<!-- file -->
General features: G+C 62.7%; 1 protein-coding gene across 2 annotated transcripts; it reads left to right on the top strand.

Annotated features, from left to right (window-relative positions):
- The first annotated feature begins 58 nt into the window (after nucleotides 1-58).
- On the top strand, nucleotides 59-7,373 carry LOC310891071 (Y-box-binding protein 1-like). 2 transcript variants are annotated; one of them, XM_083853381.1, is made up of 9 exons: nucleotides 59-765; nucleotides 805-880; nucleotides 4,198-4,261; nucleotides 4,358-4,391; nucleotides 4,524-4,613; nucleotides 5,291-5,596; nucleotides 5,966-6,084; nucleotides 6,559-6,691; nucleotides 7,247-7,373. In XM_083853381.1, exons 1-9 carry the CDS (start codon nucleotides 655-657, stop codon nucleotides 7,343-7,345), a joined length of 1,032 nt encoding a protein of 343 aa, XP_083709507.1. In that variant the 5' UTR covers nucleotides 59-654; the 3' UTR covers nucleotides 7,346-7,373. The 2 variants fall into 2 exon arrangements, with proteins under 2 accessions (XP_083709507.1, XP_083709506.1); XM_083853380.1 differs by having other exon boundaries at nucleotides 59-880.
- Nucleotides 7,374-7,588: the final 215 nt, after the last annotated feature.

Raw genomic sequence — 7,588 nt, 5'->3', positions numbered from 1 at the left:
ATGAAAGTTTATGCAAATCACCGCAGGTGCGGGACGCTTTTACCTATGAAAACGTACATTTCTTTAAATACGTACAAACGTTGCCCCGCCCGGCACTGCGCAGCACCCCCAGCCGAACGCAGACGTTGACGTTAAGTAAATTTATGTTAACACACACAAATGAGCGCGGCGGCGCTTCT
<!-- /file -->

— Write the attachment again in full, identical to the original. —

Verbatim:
General features: G+C 62.7%; 1 protein-coding gene across 2 annotated transcripts; it reads left to right on the top strand.

Annotated features, from left to right (window-relative positions):
- The first annotated feature begins 58 nt into the window (after nucleotides 1-58).
- On the top strand, nucleotides 59-7,373 carry LOC310891071 (Y-box-binding protein 1-like). 2 transcript variants are annotated; one of them, XM_083853381.1, is made up of 9 exons: nucleotides 59-765; nucleotides 805-880; nucleotides 4,198-4,261; nucleotides 4,358-4,391; nucleotides 4,524-4,613; nucleotides 5,291-5,596; nucleotides 5,966-6,084; nucleotides 6,559-6,691; nucleotides 7,247-7,373. In XM_083853381.1, exons 1-9 carry the CDS (start codon nucleotides 655-657, stop codon nucleotides 7,343-7,345), a joined length of 1,032 nt encoding a protein of 343 aa, XP_083709507.1. In that variant the 5' UTR covers nucleotides 59-654; the 3' UTR covers nucleotides 7,346-7,373. The 2 variants fall into 2 exon arrangements, with proteins under 2 accessions (XP_083709507.1, XP_083709506.1); XM_083853380.1 differs by having other exon boundaries at nucleotides 59-880.
- Nucleotides 7,374-7,588: the final 215 nt, after the last annotated feature.

Raw genomic sequence — 7,588 nt, 5'->3', positions numbered from 1 at the left:
ATGAAAGTTTATGCAAATCACCGCAGGTGCGGGACGCTTTTACCTATGAAAACGTACATTTCTTTAAATACGTACAAACGTTGCCCCGCCCGGCACTGCGCAGCACCCCCAGCCGAACGCAGACGTTGACGTTAAGTAAATTTATGTTAACACACACAAATGAGCGCGGCGGCGCTTCT